so it’s just really important to kind of have plan b’s and c’s and don’t just blindly go ahead saying i know that these things are going to work just know what you’re going to do if they don’t and and you know over time you’ll you’ll kind of figure out what kind of what will work and what won’t and you’ll have much better confidence in knowing that you can tackle the challenges that appear I mean and one one thing that we learned in this project is even something like the stack of what version of PHP web version of a memcache that works completely well in d6 and d7 we had problems in d 8 and so you have to be cognizant of the fact that you know just the stack alone something that you might take for granted on other builds you have to be able to assume that that could not necessarily work in d8 you might have to change change make changes to your stack and that was a lesson we had to win yeah I mean you know memcache in PHP 54 were having said false and you know couldn’t figure out what was going on and you know an upgrade to 55 and they just magically disappear but there were a lot of steps between that and making the decision to go to 55 there was a lot of Biggers yes it wasn’t that a finger snap so we spent a lot of time trying to make it work in five four but you know being flexible and being able to to even change something in your stack like your PHP version can really help alleviate some of those issues next section we kind of call pulling it all together because it’s a lot about teams and collab and you know every build you know while there’s lots of code powering it there’s also lots of people involved so one of the interesting things about this project if it wasn’t sort of complicated enough trying to launch a site alpha software select data software was that the way that the front end was done is there was actually i would say three distinct teams on this project there was the msk team that includes jake and evan and some other folks there was the phase two development team but then also working on the front end side and doing from some content strategy work was digitas and the way that the front end was designed was that it was built as a standalone prototype and from that standalone prototype that was used to get basically buy-in or consensus or basically being able to validate those designs are good for the client and from there that was throughout a build process migrated and brought into the Drupal 8 site and so some of the things that really helped there was twig it’s it’s extremely powerful and it really helped out a lot in helping build out the front end especially when there weren’t a lot of layout options to be able to layout pages in triple-a there’s no there was no panels at the time still probably isn’t panels right now plans yeah one of the things that we really we did do is take advantage of some of the newer front-end JavaScript tool sets such as grunt we use grunt tremendously throughout this project we bow our to manage front-end dependencies and sass and a bunch of other JavaScript tools and if you watch the other session that was earlier there’s a lot larger discussion about the tooling in the front end and so one of the interesting problems that we had out of that project was that there are these front end components and I will sort of get too deep into it but the solution to be able to do some of these layouts the solution to be able to actually take these very rich HTML components and put them even in the body of the content which is a difficult problem to do when you have production people putting this content together was that Jake build this sort of service object that allows it to take in simplified HTML that production people can put in there with a specific targeted class and then expand that out on rendering to a much more complicated HTML layout and in the database the simplified HTML stayed in there the production people can manage the very simplified HTML but when it’s expanded you can get super rich things like these call out here where that’s actually in the body of the content and there’s a number of different components in there that give the editorial team tremendous flexibility and have a new guitar yeah so we have you know we have a lot of news on the site and just you know I it’s 25 to 30,000 nodes and so there’s just a lot of content and you know for the ability for a web producer or a writer or editor to go into the site and just put in some really simple HTML and it renders this and you know that that approach really helped us to you know the speed things off in the production process and it also shows that you can have like very non-technical people going in here and into the editor and just dropping in this very simple HTML and rendering yeah I mean if you could speak a little bit about sort of the initial estimates of what it would take for the tile template pages and yeah so we have you know one of our one of the templates about like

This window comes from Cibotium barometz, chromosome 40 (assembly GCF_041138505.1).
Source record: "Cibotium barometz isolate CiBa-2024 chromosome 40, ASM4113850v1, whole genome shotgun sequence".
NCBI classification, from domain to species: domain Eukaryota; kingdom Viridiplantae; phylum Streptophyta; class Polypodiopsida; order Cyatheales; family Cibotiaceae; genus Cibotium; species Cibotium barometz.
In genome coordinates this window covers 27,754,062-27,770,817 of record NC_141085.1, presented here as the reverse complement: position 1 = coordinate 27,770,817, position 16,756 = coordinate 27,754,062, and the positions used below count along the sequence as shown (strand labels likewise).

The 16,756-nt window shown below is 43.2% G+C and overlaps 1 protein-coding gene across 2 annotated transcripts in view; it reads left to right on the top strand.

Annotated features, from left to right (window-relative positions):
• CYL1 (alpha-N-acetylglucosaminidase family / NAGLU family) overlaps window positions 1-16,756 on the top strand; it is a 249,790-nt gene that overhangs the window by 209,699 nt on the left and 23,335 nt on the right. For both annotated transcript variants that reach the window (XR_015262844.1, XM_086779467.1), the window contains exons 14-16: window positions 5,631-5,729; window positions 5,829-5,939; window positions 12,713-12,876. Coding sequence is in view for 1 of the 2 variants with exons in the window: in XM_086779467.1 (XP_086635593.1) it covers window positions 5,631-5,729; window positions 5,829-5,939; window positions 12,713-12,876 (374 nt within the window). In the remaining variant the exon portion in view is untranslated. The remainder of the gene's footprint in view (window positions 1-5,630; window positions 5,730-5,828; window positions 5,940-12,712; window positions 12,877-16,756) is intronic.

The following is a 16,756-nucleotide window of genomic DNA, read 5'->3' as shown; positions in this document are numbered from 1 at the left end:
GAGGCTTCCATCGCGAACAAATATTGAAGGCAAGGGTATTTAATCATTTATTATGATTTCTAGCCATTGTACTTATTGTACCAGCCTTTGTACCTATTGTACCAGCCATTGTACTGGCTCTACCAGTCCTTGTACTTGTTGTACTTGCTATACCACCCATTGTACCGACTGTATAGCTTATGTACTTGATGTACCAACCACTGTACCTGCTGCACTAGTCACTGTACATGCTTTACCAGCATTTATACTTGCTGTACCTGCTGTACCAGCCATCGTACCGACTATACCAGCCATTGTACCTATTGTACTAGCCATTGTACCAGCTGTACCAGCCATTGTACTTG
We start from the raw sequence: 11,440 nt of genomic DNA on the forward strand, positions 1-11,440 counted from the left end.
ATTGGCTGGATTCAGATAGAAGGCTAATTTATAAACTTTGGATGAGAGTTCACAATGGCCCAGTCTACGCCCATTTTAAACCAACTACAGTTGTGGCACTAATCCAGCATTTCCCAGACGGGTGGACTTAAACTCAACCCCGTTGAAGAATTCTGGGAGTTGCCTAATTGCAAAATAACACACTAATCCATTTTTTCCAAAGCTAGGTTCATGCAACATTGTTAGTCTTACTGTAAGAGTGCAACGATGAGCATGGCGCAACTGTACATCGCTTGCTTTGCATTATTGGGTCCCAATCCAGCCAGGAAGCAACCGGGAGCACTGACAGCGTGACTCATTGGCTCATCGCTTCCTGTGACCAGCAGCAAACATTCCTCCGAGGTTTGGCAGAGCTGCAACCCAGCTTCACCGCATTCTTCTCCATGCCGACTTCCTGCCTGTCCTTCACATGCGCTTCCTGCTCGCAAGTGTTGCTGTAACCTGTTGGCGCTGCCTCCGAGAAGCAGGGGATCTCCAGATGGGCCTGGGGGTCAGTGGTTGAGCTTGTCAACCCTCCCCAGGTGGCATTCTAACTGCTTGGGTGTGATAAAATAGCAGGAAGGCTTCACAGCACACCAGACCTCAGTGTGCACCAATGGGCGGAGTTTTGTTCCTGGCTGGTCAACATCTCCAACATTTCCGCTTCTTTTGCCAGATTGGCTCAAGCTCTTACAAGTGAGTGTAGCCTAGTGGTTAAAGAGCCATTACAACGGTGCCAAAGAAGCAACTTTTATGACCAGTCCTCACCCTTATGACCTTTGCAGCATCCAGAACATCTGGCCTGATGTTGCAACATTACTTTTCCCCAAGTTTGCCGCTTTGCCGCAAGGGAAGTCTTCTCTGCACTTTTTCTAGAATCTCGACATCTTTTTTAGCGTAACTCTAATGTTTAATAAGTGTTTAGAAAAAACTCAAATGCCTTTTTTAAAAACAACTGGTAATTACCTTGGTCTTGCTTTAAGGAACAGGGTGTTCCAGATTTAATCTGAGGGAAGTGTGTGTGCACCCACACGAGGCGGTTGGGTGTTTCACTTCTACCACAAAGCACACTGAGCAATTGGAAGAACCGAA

eight to ten templates on the new sites and one of the templates is a title template and so we were you know what we were up against time was really tight for this project and so it was about mid March and we had to prove designs for this tile template and planning to launch in April and so you know Brad and you know other folks are phase two leaving the front end integration look at this and said well it’s going to take us about 20 days to integrate the you know five six variations of those tile templates and so through you know frutas API were able to knock that down to about three days and so it’s just you know it really helped accelerate the project and push it forward and get us to launch and the nice thing about that system is is extensible uses twig templates under the covers and so it’s extremely maintainable as well so with that I talked a little bit about sort of how there are different teams on the on this project and so it’s really important to actually have the team’s very cohesive and have the collaboration very tight again one of the unique prospects of this project was that there was this front end team that was out there building these prototypes and then there was a front-end integration team that was taking those having an automated build process that builds the front-end prototype pulls some of the assets over into the Drupal build and so what that means is there’s a lot of coordination that has to happen between those teams and what we’ve learned when you have something like that is that sometimes you can leverage twig and you can take the the sort of perfect HTML given in the prototype and you can do that kind of ninety percent of the time but ten percent of the time it’s easier to just take the Drupal default of view or whatnot and give that to to the other team and say can you please use this as the basis and that was a good lesson learned that sometimes there’s a give-and-take between team coordination that sometimes it’s it’s fine Drupal very malleable and sometimes it’s easier to not fight Drupal and to just say News Drupal’s defaults as the starting point and that helped us out a lot to get over a bunch of things that work would be difficult otherwise to accomplish another another lesson is when you’re when you’re transitioning across a code base that is in active development and we mean the entire code base is a really big chance for regressions as you move forward in every time we would upgrade there would be you know there would be lots of things that would break and you know one of the very smart things that the team did is they’ve built a large suite of tests to 10 you know to basically identify what was breaking when you when you go there’s you know something like 50 plus test suites that would run and you know you’d upgrade core underneath the code base and you run the test and basically they would all break and then you at least had indicators of where to go look you see why each test breaks and you digging you determine isn’t an API changes as a data change you know where where did everything fall apart but you know we can’t we can’t overstate how important it is to have comprehensive tests to to really exercise the code base to know where things great because being able to find them like if you’re just relying you know on meatspace and you know you do a new build and people just start clicking on on you know on your site and following links and submitting forms you’re never going to find all of it and it’s going to be it’s going to take days and days and days so you know automating that through you know phpunit and B hat and other things like that really go a long way for you and you know you know phpunit in Drupal 8 allows you know allows for much much easier testing you know you could mock things if you need to so you don’t have to test the entire code base and you know like like Michael said earlier so a lot easier when you’re just overriding something on an object you know you get the test that comes with it and then you know your override just has to test the thing that you’ve changed you don’t have to write a test for the entire component all over again so you know you get a lot more you get like a force multiplier there yeah and just you know one of the sort of long-term great benefits of the way the triple-eight is structured is because there’s a dependency injection container testing something like an email service has the ability to pull up out that live service object and replace it with a mock object so that you’re not actually generating melz when you’re trying to do tests so there’s a lot of opportunity with injure blade to really expand test coverage and to do a lot more of testing that would be a little bit more difficult to do in six and seven if not almost impossible so we used a lot of there was a lot of build in this project and there was a lot of migration in this project and so one thing we learned very early on is to automate as much as you possibly can and do it as soon as possible you want you want to maintain the automation as opposed to have command do things because especially when things break you’re going to be doing it over and over again so automation is key there and in this project we use a combination of dress but we actually used crunked quite a bit in a bunch of the different processes and it’s actually a really